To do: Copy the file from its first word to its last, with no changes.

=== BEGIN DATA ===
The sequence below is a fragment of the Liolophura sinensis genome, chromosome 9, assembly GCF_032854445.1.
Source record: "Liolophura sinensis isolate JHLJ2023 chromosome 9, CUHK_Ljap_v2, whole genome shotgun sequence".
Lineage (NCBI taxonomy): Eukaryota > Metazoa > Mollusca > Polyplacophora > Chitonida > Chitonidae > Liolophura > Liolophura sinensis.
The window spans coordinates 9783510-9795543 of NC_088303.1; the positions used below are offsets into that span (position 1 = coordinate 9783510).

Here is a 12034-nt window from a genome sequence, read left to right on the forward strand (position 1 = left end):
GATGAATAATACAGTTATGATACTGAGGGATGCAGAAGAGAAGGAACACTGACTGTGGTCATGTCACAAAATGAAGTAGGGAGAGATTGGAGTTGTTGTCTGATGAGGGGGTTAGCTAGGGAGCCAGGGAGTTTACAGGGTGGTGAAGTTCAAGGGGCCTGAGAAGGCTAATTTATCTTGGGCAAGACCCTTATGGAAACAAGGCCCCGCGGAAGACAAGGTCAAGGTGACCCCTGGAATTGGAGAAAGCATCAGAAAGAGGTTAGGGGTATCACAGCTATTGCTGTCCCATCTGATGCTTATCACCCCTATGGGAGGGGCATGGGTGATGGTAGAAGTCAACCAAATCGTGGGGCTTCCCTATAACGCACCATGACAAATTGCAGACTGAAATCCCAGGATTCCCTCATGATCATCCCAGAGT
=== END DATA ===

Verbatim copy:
The sequence below is a fragment of the Liolophura sinensis genome, chromosome 9, assembly GCF_032854445.1.
Source record: "Liolophura sinensis isolate JHLJ2023 chromosome 9, CUHK_Ljap_v2, whole genome shotgun sequence".
Lineage (NCBI taxonomy): Eukaryota > Metazoa > Mollusca > Polyplacophora > Chitonida > Chitonidae > Liolophura > Liolophura sinensis.
The window spans coordinates 9783510-9795543 of NC_088303.1; the positions used below are offsets into that span (position 1 = coordinate 9783510).

Here is a 12034-nt window from a genome sequence, read left to right on the forward strand (position 1 = left end):
GATGAATAATACAGTTATGATACTGAGGGATGCAGAAGAGAAGGAACACTGACTGTGGTCATGTCACAAAATGAAGTAGGGAGAGATTGGAGTTGTTGTCTGATGAGGGGGTTAGCTAGGGAGCCAGGGAGTTTACAGGGTGGTGAAGTTCAAGGGGCCTGAGAAGGCTAATTTATCTTGGGCAAGACCCTTATGGAAACAAGGCCCCGCGGAAGACAAGGTCAAGGTGACCCCTGGAATTGGAGAAAGCATCAGAAAGAGGTTAGGGGTATCACAGCTATTGCTGTCCCATCTGATGCTTATCACCCCTATGGGAGGGGCATGGGTGATGGTAGAAGTCAACCAAATCGTGGGGCTTCCCTATAACGCACCATGACAAATTGCAGACTGAAATCCCAGGATTCCCTCATGATCATCCCAGAGT